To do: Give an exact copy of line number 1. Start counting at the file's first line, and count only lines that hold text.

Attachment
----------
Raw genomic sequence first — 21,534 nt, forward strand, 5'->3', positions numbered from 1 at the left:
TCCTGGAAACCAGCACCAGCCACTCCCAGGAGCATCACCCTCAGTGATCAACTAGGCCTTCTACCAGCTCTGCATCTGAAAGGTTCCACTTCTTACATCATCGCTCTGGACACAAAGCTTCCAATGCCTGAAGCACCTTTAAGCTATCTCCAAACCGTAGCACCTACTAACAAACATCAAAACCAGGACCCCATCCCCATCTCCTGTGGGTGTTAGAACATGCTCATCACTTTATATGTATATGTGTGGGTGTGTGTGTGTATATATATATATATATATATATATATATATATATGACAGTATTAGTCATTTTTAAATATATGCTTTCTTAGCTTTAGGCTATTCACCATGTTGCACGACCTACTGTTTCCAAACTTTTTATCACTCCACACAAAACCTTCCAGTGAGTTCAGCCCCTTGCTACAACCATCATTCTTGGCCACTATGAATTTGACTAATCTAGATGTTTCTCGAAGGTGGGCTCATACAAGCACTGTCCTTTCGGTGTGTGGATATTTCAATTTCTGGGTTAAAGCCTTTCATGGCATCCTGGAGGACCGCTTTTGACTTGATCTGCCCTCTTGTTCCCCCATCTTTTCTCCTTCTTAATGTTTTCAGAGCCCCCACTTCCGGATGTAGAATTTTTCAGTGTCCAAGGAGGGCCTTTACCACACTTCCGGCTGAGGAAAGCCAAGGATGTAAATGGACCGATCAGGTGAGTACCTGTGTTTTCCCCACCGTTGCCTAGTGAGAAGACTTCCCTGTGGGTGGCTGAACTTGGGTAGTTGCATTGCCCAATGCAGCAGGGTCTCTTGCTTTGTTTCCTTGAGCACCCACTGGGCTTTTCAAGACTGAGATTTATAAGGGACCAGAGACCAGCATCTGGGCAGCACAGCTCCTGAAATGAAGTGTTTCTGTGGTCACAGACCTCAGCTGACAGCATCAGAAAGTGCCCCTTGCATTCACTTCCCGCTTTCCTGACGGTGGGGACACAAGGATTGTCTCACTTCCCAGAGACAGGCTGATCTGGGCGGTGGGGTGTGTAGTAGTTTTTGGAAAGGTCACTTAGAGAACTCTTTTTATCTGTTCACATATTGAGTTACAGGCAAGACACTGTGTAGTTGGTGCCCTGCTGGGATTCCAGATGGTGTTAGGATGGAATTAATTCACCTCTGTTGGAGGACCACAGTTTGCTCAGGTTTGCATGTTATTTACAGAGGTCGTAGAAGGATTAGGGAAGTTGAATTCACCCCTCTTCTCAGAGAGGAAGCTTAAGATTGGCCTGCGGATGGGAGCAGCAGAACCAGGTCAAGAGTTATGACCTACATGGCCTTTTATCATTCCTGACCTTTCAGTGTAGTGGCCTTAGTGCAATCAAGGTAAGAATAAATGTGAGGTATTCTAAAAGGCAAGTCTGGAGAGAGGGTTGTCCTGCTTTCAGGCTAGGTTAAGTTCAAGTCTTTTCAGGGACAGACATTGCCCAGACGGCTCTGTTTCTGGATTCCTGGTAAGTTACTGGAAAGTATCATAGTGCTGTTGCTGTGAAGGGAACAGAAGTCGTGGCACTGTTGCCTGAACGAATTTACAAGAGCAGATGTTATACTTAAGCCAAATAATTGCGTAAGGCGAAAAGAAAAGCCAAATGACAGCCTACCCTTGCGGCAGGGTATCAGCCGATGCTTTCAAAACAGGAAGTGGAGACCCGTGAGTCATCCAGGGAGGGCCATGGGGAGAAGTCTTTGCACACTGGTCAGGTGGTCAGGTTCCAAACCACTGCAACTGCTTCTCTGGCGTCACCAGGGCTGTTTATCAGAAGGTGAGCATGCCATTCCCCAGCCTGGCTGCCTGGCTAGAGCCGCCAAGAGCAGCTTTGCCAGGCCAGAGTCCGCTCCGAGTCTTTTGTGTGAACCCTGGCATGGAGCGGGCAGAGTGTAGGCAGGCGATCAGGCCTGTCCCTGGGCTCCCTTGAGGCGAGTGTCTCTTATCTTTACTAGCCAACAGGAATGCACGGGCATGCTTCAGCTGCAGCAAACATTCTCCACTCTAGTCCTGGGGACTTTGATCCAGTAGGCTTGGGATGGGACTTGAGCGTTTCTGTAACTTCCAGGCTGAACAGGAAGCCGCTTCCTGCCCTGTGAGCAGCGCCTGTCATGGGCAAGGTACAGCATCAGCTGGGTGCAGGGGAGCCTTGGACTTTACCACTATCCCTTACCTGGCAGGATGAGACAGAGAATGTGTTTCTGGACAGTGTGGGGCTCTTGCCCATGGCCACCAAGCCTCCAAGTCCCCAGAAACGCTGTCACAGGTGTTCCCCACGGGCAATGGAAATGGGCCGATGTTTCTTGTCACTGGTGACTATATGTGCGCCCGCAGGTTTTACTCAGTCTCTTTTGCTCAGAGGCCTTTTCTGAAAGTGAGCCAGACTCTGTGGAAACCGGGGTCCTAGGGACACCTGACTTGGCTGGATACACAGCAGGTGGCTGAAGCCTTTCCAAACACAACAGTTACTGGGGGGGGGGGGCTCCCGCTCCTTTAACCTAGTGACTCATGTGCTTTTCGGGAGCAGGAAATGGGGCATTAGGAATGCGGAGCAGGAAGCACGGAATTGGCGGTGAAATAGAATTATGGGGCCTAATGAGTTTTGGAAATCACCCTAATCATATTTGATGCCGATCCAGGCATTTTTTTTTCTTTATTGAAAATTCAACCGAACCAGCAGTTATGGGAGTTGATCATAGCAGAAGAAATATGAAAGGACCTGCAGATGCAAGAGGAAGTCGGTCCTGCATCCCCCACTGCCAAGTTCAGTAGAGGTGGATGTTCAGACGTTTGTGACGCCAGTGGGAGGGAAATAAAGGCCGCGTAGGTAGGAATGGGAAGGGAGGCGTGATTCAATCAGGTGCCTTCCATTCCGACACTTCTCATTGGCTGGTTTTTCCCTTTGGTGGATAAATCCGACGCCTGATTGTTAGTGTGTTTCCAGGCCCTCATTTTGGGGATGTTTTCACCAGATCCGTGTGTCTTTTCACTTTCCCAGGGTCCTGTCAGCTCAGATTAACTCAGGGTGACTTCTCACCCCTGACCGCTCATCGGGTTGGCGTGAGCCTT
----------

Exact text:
Raw genomic sequence first — 21,534 nt, forward strand, 5'->3', positions numbered from 1 at the left: